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Industry Research discovers immense advancement in Data Governance, but Major Challenges in Data Quality Remain



2017 DCAM Data Management Benchmarking Study Spotlights Progress and Identifies Key Challenges 

Four years after the release of the Principles of Risk Data Aggregation by the Basel Committee on Banking Supervision, the financial industry still faces challenges in fully establishing a “control environment” for data management, according to the EDM Council’s 2017 Data Management Benchmarking Survey Report.

The biennial study, produced in collaboration with industry leader Sapient Consulting and Pellustro, the DCAM assessment platform developed by boutique strategy firm Element22, found progress toward setting up enterprise-wide data management programs and implementing data governance. However, it also highlights several key areas where industry capabilities lag in meeting the requirements set out by global regulators and market authorities.

The survey covers 22 of the most essential concepts extracted from the EDM Council’s Data Management Capability Assessment Model (DCAM), and received responses from over 150 financial institutions. DCAM represents industry-standard criteria for measuring data management capability. Many financial institutions use it as a framework to establish new data management programs and benchmark progress.

Highlights and key findings include:

  • Establishing the Program: Data management as a core part of the way financial institutions operate is growing, but not fully entrenched. There has been some advancement in establishing a true “data management culture,” particularly among G-SIBs and Tier 1 buy-side firms. Over 70% of the industry, and 90% of G-SIBs, now have a Chief Data Officer.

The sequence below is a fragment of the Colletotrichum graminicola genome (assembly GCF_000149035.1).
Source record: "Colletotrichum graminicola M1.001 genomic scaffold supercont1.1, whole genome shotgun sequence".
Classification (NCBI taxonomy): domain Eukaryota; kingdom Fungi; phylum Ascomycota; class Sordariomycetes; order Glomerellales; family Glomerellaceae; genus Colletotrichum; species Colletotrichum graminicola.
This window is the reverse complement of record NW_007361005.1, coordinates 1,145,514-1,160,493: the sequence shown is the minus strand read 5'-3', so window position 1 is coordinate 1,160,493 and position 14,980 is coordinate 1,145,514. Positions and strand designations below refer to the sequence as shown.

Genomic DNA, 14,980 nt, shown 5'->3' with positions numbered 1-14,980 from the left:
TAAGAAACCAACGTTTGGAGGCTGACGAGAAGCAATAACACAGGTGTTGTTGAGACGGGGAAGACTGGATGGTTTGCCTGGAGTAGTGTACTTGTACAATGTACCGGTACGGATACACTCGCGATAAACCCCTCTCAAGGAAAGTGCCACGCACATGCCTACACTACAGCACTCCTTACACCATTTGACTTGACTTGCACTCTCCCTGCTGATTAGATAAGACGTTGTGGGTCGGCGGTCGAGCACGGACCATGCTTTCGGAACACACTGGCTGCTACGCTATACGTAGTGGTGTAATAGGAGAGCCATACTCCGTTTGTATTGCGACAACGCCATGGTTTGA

• Governance Implementation: The industry has made substantial progress in establishing foundational governance, defining organizational structures, implementing data stewardship and implementing operational policy. Fifty-five percent of G-SIBs report substantial progress in appointing data owners and stewards with direct responsibility for data management.
  • Content Infrastructure: Work is underway on defining lineage, managing critical data and implementing data management glossaries. This is the core building block for meeting the regulatory goals of harmonized data necessary for linked risk analysis, but progress has been slow to mature. Only 8% of the industry has achieved the harmonization of meaning of data across all internal repositories.
  • Data Quality: The industry is still mired in manual reconciliation of data and mapping from physical repositories to applications and reports. Trust and confidence in the data used for regulatory reporting and business analytics remains an elusive goal of these data management programs. Just 13% of the industry has achieved the definition and implementation of control procedures for managing data quality.
  • Organizational Collaboration: There is a growing understanding of data as a shared resource and timely progress in managing the collaboration between data, information technology, business applications and control functions such as information security and privacy. Forty-three percent of the industry reports strong and growing collaboration across IT, operations, control functions and lines of business as they gear up for data management integration.
    “There are clearly some bright spots for the practice of data management,” said Michael Atkin, Managing Director of the EDM Council. “We’ve made progress in establishing the organizational frameworks, but we still have a way to go in fixing the underlying data challenges that are needed to respond to regulatory requests and innovate in service to customers.”

“The increased interest in analytics, driven by regulatory requirements, shows the shift in thinking and the industry’s desire to deliver successful data lineage programs,” said Gavin Kaimowitz, Senior Director, Global Data Management Practice Lead at Sapient Consulting. “While lineage is the second highest priority among respondents, more work is required to move from the late conceptual stage, to a fully fledged program that will undoubtedly deliver significant data quality, provenance and transparency benefits.”

“With any business transforming activities, the adoption of policies, standards and best practices follows the implementation,” said Predrag Dizdarevic, Partner at Element22. “The industry has implemented governance capabilities, but needs to establish measurement of policy adherence, program maturity and data quality to ensure continued success.”


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